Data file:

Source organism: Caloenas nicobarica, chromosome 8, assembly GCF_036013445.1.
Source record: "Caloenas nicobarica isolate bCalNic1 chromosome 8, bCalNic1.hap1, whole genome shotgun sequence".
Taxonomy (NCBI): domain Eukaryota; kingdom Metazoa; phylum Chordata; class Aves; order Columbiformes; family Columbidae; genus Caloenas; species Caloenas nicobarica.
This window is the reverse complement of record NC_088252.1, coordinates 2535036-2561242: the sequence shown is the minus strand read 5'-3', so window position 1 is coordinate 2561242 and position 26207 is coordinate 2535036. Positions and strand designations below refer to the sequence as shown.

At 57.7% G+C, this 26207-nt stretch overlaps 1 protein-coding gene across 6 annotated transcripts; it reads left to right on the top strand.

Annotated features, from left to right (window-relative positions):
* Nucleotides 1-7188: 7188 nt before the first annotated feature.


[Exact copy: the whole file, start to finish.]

Source organism: Caloenas nicobarica, chromosome 8, assembly GCF_036013445.1.
Source record: "Caloenas nicobarica isolate bCalNic1 chromosome 8, bCalNic1.hap1, whole genome shotgun sequence".
Taxonomy (NCBI): domain Eukaryota; kingdom Metazoa; phylum Chordata; class Aves; order Columbiformes; family Columbidae; genus Caloenas; species Caloenas nicobarica.
This window is the reverse complement of record NC_088252.1, coordinates 2535036-2561242: the sequence shown is the minus strand read 5'-3', so window position 1 is coordinate 2561242 and position 26207 is coordinate 2535036. Positions and strand designations below refer to the sequence as shown.

At 57.7% G+C, this 26207-nt stretch overlaps 1 protein-coding gene across 6 annotated transcripts; it reads left to right on the top strand.

Annotated features, from left to right (window-relative positions):
* Nucleotides 1-7188: 7188 nt before the first annotated feature.